|Publication number||US4605283 A|
|Application number||US 06/780,706|
|Publication date||Aug 12, 1986|
|Filing date||Sep 26, 1985|
|Priority date||Dec 30, 1983|
|Publication number||06780706, 780706, US 4605283 A, US 4605283A, US-A-4605283, US4605283 A, US4605283A|
|Inventors||Douglas A. Stanton|
|Original Assignee||North American Philips Corporation|
|Export Citation||BiBTeX, EndNote, RefMan|
|Patent Citations (4), Referenced by (28), Classifications (4), Legal Events (6)|
|External Links: USPTO, USPTO Assignment, Espacenet|
This is a continuation of application Ser. No. 567,022, filed Dec. 30, 1983 now abandoned.
1. Field of The Invention
The present invention relates to optical transmission systems, and particularly to such systems including a transparent sheet having a front side provided with light-control elements which form grooves.
2. Description of The Prior Art
Such a system is manufactured for example by North American Philips Consumer Electronics Corp. and employs a transparent integral sheet having a front and a rear side.
The sheet includes a transparent substrate having front and rear planar surfaces. The front planar surface is provided integrally with at least a pair of mutually parallel elongated light-control elements or ribs. The ribs are laterally spaced to form an elongated "V" or similarly-shaped valley or groove between them. Each rib is a transparent unitary element having two end surfaces and two side surfaces. Specifically, each rib includes an elongated planar back end surface disposed on the substrate and an elongated curved front end surface disposed opposite the back end. The back and front ends are connected by a pair of elongated opposite side surfaces which extend from the back end and are sloped to converge generally in a direction toward the front end. The side surfaces may be planar, and immediately adjacent side surfaces of respective ribs may be contiguous along the substrate front surface. Each rib is dimensioned such that a light ray entering the system through the rear side and traveling in a direction perpendicular to the substrate front surface (operational light ray) can leave the system only through preselected rib surfaces such as the curved front. Therefore, the remaining rib surfaces (e.g. side surfaces) are designed or preselected not to transmit an operational light ray out of the system.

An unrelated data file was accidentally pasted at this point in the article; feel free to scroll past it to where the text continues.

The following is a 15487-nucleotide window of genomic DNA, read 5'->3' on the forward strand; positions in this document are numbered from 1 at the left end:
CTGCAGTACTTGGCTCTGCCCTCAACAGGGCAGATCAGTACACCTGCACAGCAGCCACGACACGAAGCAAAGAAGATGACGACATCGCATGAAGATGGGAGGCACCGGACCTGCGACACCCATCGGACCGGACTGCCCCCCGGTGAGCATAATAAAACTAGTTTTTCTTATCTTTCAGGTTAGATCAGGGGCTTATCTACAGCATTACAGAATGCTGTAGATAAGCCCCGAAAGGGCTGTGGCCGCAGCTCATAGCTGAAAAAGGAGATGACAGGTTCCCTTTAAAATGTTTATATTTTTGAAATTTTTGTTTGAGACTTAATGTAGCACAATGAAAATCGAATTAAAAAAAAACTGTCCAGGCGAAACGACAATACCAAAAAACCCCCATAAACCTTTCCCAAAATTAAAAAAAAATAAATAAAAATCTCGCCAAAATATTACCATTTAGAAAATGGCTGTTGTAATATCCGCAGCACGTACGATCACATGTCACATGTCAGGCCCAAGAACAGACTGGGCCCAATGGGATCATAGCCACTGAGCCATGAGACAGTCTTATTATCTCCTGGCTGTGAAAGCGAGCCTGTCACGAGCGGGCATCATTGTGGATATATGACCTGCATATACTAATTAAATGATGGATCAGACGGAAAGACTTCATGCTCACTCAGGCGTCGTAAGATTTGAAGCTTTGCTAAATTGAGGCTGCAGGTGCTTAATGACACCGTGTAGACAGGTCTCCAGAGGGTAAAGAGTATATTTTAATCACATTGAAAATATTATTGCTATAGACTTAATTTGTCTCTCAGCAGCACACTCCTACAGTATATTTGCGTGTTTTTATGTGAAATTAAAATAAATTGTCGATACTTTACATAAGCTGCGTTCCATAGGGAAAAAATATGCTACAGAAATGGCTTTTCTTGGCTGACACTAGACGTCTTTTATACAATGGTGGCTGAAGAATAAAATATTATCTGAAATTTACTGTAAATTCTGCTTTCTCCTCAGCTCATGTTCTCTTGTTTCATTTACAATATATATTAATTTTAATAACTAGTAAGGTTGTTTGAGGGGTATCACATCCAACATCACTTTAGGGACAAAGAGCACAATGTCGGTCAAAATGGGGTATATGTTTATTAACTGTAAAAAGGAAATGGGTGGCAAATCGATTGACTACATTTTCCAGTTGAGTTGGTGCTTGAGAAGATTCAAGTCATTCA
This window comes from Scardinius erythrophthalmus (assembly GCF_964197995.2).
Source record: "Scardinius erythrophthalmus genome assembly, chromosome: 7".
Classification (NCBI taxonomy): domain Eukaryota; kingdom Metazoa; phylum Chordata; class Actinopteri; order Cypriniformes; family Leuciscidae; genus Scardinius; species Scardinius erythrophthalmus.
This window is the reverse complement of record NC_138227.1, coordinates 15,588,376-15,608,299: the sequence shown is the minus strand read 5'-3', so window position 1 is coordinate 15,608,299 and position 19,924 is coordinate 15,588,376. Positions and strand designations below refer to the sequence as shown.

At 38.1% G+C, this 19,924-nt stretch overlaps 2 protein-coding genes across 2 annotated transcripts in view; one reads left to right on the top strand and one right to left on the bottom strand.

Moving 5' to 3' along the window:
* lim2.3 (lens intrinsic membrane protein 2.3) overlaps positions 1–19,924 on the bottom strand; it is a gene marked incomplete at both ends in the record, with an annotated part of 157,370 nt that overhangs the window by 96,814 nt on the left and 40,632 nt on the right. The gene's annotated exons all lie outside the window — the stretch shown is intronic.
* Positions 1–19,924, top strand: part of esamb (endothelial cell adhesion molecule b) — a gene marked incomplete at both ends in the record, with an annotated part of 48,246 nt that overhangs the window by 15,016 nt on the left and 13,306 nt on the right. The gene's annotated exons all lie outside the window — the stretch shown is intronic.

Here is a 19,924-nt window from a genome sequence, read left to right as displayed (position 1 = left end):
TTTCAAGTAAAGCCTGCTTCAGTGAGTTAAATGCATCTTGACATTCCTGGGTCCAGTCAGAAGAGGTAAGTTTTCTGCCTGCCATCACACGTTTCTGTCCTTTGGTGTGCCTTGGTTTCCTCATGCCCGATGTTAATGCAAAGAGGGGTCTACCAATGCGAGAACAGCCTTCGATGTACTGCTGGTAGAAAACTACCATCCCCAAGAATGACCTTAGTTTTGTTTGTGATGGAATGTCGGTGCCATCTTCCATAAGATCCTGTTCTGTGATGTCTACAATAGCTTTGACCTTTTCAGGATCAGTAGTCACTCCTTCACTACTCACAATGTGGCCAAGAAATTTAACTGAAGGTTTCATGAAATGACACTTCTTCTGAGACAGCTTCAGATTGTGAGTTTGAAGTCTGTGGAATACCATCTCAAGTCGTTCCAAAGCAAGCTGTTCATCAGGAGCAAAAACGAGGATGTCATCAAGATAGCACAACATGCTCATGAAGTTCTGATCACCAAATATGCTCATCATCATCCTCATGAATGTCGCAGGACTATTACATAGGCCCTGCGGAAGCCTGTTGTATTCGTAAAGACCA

Such systems may be used to display a small lighted image but typically are expanded to include a plurality of usually identical ribs forming respective grooves so that a larger image is displayable. These expanded systems can be incorporated in a rear projection screen and used to display, on an enlarged scale, a television/motion picture image or the like projected by an image source such as a cathode ray tube/film projector and focused within the system's substrate. See for example, U.S. Pat. No. 3,523,717, issued Aug. 11, 1970, entitled "Composite Back Projection Screen" and U.S. Pat. No. 3,830,556, issued Aug. 20, 1974, entitled "Rear Projection Screen."
When so incorporated the system is oriented such that the ribs are elongated in a (vertical) direction parallel to a viewer who is spaced from the front side and who is watching a projected image focused within the system. The curved front surfaces then function refractively to control the light intensity of the image in a (horizontal) direction transverse of the viewer. Thus, the front surfaces may be convex or any other shape which can accomplish the desired transverse control. Light intensity of the image in a direction parallel to the viewer may be controlled by known diffusion means. For a discussion of various surfaces and diffusers for controlling light intensity, see the previously mentioned U.S. patents.